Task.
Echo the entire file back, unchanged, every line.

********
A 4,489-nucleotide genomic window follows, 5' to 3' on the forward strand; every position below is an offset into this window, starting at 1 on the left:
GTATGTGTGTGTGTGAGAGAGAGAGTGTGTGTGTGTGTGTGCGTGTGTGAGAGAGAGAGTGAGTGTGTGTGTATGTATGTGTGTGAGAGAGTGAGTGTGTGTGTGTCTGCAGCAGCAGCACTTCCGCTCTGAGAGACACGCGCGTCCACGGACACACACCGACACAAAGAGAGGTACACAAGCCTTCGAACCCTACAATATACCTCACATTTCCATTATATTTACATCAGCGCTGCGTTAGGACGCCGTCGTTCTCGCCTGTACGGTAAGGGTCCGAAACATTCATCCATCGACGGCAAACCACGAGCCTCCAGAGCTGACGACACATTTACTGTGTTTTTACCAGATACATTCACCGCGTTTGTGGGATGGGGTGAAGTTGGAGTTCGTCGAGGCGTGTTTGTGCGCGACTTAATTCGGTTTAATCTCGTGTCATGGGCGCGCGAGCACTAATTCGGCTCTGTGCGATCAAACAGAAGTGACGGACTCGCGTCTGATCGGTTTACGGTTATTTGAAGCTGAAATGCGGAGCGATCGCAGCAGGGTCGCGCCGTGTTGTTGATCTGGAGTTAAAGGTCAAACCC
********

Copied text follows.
A 4,489-nucleotide genomic window follows, 5' to 3' on the forward strand; every position below is an offset into this window, starting at 1 on the left:
GTATGTGTGTGTGTGAGAGAGAGAGTGTGTGTGTGTGTGTGCGTGTGTGAGAGAGAGAGTGAGTGTGTGTGTATGTATGTGTGTGAGAGAGTGAGTGTGTGTGTGTCTGCAGCAGCAGCACTTCCGCTCTGAGAGACACGCGCGTCCACGGACACACACCGACACAAAGAGAGGTACACAAGCCTTCGAACCCTACAATATACCTCACATTTCCATTATATTTACATCAGCGCTGCGTTAGGACGCCGTCGTTCTCGCCTGTACGGTAAGGGTCCGAAACATTCATCCATCGACGGCAAACCACGAGCCTCCAGAGCTGACGACACATTTACTGTGTTTTTACCAGATACATTCACCGCGTTTGTGGGATGGGGTGAAGTTGGAGTTCGTCGAGGCGTGTTTGTGCGCGACTTAATTCGGTTTAATCTCGTGTCATGGGCGCGCGAGCACTAATTCGGCTCTGTGCGATCAAACAGAAGTGACGGACTCGCGTCTGATCGGTTTACGGTTATTTGAAGCTGAAATGCGGAGCGATCGCAGCAGGGTCGCGCCGTGTTGTTGATCTGGAGTTAAAGGTCAAACCC